About Dreams of Delphine
Q: This is a story of a man finding family and home.
RS: As someone who grew up with little of either, the story seemed worth telling.
Q: It’s ironic, isn’t it, that Delphine ultimately delivers to her brother the tranquility, peace, stability and assurance that Merle is seeking?
RS: Maybe Delphine is an agent for Merle, or an agent for Merle’s unborn child. I’m not sure that Presden’s dreams are an accurate recollection of his sister. The dreams might be a haunting summoned by the pregnancy, or a subconscious representation of Merle that Presden has conjured from inside himself.
“The idea of love as something that develops before birth is, for me, very powerful.”
Q: Presden has to forget about external reality in order to save himself. And to save his marriage and the promise of his being a father.
RS: Yes. Obsessing about his dreams, making them the most important thing—the only thing—in his life, seems essential to him. They eclipse the real world to the extent that the decisions he makes about the dike are tainted by them—which is imponderable to Merle and everyone else.
Q: As with most of your novels, there’s lots of magic.
RS: Art without magic leaves me cold. If it’s just human affairs, I get bored. Tell me something I can’t believe or have never imagined. Show me some truth that only magic can reveal, something only a god can divine.
Q: With Presden and Delphine, there’s an echo of the Unborn Twins in Island Fruit Remedy.
RS: The idea of love as something that develops before birth is, for me, very powerful. It was briefly explored in Island Fruit Remedy, but I felt there was a lot more to learn. I wanted to take the journey back with a character. I spoke with a woman who had lost her twin brother, and when she revealed the devastation of that loss, I thought: rediscovering a dead twin—that would be something. It could only happen in the imagination.
Q: In Island Fruit Remedy, the protagonist’s fantasy of Unborn Twins has a negative value.
RS: That served my purpose in that story. But part of me felt bad about using the idea that way. Instead of making twinhood a falsehood, I wanted to see it as truth. For most of us who are born singlets, awareness ripens in solitude. We come into the world alone. Twins experience a togetherness that is baked into their consciousness. They come into the world together, knowing love and feeling connection in a very different way. In Dreams of Delphine, twinhood is real and vital to both children, and the loss of one twin is a fall from grace. In both Island Fruit Remedy and Dreams of Delphine, the womb is the locus of love, and the love the twins feel is an ideal state. So I’ve given a voice now to both valences—the negative and the positive, the dark and the light.
Q: The first chapter, with the eight-year-old twins, reminded me of Too Far, with its evocation of the private world of childhood and the fantastical possibilities.
RS: I’m a believer in the supremacy of the child psyche. I think all leaps of adult imagination look back to ages four to eight. We depend on the psychic state we remember from that age to free ourselves of boundaries and assumptions. It’s a memory of the child’s freedom that allows us to temporarily erase the borders of the self and consider unlikely or impossible things.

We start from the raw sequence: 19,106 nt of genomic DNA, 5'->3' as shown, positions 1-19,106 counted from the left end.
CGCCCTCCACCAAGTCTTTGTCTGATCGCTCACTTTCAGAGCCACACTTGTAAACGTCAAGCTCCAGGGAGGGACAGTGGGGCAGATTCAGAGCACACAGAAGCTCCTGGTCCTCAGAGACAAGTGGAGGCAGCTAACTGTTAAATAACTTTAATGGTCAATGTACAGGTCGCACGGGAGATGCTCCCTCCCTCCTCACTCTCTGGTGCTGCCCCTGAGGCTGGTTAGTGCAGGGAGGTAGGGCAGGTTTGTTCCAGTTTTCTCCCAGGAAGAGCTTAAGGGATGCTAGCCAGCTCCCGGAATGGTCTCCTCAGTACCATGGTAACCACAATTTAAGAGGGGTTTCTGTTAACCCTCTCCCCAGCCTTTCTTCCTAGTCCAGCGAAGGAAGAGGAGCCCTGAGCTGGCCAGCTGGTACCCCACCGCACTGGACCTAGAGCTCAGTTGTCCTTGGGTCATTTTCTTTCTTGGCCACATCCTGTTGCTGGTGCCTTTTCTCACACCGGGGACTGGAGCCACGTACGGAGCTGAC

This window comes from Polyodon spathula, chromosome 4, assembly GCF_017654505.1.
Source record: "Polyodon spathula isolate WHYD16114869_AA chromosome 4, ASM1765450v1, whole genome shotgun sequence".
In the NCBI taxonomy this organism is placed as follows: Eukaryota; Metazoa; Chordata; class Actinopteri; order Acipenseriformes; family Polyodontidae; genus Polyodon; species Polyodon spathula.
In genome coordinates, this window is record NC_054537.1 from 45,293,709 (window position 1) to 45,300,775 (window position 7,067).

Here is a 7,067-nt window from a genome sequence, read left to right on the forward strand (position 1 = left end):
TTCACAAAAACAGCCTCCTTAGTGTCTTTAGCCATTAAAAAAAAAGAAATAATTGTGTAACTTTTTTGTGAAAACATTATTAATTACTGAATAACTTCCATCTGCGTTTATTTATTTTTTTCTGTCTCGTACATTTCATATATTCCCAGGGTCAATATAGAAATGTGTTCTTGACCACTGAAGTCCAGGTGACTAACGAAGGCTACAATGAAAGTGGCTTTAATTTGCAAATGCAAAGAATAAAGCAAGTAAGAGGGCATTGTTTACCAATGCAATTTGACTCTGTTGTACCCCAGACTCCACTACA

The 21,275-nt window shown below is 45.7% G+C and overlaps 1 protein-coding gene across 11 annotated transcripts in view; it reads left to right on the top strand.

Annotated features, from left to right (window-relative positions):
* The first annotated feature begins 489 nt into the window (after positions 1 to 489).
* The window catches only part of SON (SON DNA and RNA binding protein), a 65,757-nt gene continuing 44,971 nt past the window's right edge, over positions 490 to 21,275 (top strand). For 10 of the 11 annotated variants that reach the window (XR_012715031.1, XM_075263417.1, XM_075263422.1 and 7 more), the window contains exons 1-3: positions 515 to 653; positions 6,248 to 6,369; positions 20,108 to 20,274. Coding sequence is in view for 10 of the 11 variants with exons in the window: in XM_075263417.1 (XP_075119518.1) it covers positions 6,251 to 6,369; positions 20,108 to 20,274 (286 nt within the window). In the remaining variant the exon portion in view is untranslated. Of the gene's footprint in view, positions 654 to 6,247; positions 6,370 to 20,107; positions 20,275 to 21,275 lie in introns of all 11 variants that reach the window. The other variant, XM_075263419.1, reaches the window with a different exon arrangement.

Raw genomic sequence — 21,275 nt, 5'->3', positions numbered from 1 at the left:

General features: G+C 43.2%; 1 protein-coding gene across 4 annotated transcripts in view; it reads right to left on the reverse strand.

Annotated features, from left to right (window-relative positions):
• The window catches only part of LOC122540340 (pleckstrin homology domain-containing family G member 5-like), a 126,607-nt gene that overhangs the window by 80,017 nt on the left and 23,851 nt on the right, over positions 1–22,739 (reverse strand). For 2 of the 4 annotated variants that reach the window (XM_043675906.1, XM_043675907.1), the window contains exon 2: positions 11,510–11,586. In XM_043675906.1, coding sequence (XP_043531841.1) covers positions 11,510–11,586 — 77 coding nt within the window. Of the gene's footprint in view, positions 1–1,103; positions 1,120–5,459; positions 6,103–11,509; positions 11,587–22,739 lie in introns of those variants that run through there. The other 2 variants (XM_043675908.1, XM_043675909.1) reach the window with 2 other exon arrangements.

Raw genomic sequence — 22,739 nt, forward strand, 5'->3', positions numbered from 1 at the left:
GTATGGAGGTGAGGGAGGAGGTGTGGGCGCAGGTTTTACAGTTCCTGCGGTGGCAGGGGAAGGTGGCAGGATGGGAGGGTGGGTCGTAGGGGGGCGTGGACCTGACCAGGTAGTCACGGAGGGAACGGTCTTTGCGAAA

Q: The journey back, in the company of the Wish Terns, has a hint of the old “ontogeny recapitulates phylogeny” idea. Presden compares the twins to amphibians.
RS: A lot of the ideas around recapitulation have been discredited, but what remains is the undeniable fact that we begin life in a place like the sea. The more we learn about fetal development, the more we realize that the growth of cognition isn’t abrupt. The unborn are highly aware. Is there some memory, however vague or submerged, that we carry with us—some shadowy recollection of what life was like in the womb?
Q: Infants spend a lot of time dreaming.
RS: They do. There’s no way to compare the fetal REM experience with our own, but the discovery is wildly provocative. There are scientists who think that adult REM is a vestige of fetal REM—that dreaming was created for babies, not adults. What an idea. It’s like a vindication of the Aboriginal myth that we emerge from Dream Time.
Q: The story locations are unusual. And oddly connected.
RS: The Louisiana swamps and the Holland coast are both below sea level, and the technology that was used to take land from the sea is similar. When I was a kid, I read the story about the Dutch boy who saved his village by putting his finger in the dike. And I listened to recordings made in the South in the 20s about water breaching the levees and flooding the land. As an adult, I’ve spent time in both places. I’ve paddled around the bayous outside Lafayette, and I’ve logged time in fishing villages on the old Holland dikes, learning about them from the locals and from Dutch hydrologists. The idea of making your home below sea level, of resisting the sea, is compelling, revealing, foolish, tragic.
Q: The womb of dreams, the creative sea— That’s a return to Arms from the Sea. And you made Merle one of your readers.
RS: Every new reader is a triumph for me, even those I invent (laughs). In Dreams of Delphine, I wanted to draw an explicit connection to the ideas in that earlier book.
Q: The Count is a figure from a bygone era.
RS: I like that he presents himself as an anachronism. The desire to hold back the sea is part of Holland’s history and culture. The Water Boards were created during the Middle Ages. They preceded all current forms of Dutch government. They still exist today, and the head of the Board is still called “the Count.”